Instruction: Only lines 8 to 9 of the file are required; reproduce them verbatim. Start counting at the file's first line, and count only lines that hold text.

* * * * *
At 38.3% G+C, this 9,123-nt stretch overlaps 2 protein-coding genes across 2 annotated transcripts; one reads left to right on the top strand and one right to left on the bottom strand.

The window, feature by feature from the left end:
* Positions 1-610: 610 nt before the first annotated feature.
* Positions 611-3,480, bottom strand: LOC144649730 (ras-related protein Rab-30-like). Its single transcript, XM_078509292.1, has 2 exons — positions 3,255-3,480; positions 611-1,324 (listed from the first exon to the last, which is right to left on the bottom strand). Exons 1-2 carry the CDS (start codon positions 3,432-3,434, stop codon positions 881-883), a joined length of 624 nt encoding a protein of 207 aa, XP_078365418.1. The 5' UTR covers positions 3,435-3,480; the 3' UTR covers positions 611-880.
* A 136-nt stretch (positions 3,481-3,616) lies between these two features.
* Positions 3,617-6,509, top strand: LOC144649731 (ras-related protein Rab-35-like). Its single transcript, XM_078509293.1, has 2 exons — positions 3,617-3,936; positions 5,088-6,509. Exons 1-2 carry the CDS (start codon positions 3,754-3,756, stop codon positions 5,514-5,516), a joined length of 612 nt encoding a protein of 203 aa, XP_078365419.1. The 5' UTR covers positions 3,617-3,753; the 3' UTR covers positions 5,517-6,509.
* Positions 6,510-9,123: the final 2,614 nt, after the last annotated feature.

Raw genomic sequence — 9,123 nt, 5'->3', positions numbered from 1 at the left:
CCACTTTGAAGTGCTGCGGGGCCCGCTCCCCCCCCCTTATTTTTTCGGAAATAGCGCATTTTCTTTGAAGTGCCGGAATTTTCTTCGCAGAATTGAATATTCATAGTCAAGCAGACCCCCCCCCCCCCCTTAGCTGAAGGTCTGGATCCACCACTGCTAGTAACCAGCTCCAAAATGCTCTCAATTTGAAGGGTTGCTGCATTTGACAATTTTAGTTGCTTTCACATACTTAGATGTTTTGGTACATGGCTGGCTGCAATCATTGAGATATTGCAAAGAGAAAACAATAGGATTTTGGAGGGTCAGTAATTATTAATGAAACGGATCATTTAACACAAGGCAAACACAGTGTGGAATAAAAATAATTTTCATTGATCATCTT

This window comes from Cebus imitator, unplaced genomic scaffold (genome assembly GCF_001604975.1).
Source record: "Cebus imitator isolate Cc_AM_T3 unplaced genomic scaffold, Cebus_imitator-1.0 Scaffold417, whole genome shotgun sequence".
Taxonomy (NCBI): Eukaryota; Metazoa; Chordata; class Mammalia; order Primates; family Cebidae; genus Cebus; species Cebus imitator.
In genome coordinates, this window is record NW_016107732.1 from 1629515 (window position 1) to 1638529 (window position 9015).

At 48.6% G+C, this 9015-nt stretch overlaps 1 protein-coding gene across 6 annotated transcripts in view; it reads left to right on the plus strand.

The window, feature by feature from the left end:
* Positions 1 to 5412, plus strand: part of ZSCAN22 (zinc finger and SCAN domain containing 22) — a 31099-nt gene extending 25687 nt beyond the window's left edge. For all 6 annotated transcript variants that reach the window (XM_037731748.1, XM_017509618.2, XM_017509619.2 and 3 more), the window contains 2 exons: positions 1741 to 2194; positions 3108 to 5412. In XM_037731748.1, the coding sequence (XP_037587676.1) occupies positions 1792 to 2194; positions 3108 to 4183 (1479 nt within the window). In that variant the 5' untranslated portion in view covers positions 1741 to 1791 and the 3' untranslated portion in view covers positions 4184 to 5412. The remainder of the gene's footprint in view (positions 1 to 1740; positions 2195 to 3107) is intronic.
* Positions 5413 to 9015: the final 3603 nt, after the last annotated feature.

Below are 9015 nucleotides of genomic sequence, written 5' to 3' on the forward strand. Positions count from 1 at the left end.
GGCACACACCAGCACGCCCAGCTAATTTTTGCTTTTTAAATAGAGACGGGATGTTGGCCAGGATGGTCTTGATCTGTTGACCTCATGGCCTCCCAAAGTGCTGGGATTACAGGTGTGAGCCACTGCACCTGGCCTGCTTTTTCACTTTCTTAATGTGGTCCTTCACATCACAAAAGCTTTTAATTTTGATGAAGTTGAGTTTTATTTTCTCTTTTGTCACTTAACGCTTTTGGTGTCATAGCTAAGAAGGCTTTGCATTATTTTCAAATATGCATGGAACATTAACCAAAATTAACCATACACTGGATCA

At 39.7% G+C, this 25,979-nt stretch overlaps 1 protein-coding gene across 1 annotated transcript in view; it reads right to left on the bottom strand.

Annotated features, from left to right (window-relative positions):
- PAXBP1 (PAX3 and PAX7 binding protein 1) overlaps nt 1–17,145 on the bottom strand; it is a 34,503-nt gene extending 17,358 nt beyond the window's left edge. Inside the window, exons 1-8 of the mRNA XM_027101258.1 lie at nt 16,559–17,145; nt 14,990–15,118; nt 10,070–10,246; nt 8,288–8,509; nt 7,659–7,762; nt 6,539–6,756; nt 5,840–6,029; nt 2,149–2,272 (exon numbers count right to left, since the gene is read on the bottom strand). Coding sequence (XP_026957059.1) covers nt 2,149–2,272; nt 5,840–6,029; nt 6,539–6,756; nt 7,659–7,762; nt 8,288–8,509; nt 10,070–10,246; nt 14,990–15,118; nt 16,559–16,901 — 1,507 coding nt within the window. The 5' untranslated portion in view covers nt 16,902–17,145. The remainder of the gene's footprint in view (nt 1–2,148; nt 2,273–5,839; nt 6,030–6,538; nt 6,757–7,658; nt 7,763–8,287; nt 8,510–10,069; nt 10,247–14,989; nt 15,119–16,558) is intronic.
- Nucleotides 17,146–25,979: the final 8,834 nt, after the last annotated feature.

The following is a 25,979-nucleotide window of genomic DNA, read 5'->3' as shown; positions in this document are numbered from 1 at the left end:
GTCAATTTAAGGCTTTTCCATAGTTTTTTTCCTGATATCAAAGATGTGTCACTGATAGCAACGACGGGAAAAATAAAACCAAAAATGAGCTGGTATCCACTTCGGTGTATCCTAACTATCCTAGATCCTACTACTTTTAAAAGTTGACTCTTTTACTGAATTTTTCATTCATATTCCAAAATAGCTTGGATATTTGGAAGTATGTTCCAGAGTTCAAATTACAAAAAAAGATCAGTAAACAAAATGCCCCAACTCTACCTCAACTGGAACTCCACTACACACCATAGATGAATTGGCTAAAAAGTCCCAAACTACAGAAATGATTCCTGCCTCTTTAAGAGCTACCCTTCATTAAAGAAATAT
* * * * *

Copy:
Raw genomic sequence — 9,123 nt, 5'->3', positions numbered from 1 at the left:
CCACTTTGAAGTGCTGCGGGGCCCGCTCCCCCCCCCTTATTTTTTCGGAAATAGCGCATTTTCTTTGAAGTGCCGGAATTTTCTTCGCAGAATTGAATATTCATAGTCAAGCAGACCCCCCCCCCCCCCTTAGCTGAAGGTCTGGATCCACCACTGCTAGTAACCAGCTCCAAAATGCTCTCAATTTGAAGGGTTGCTGCATTTGACAATTTTAGTTGCTTTCACATACTTAGATGTTTTGGTACATGGCTGGCTGCAATCATTGAGATATTGCAAAGAGAAAACAATAGGATTTTGGAGGGTCAGTAATTATTAATGAAACGGATCATTTAACACAAGGCAAACACAGTGTGGAATAAAAATAATTTTCATTGATCATCTT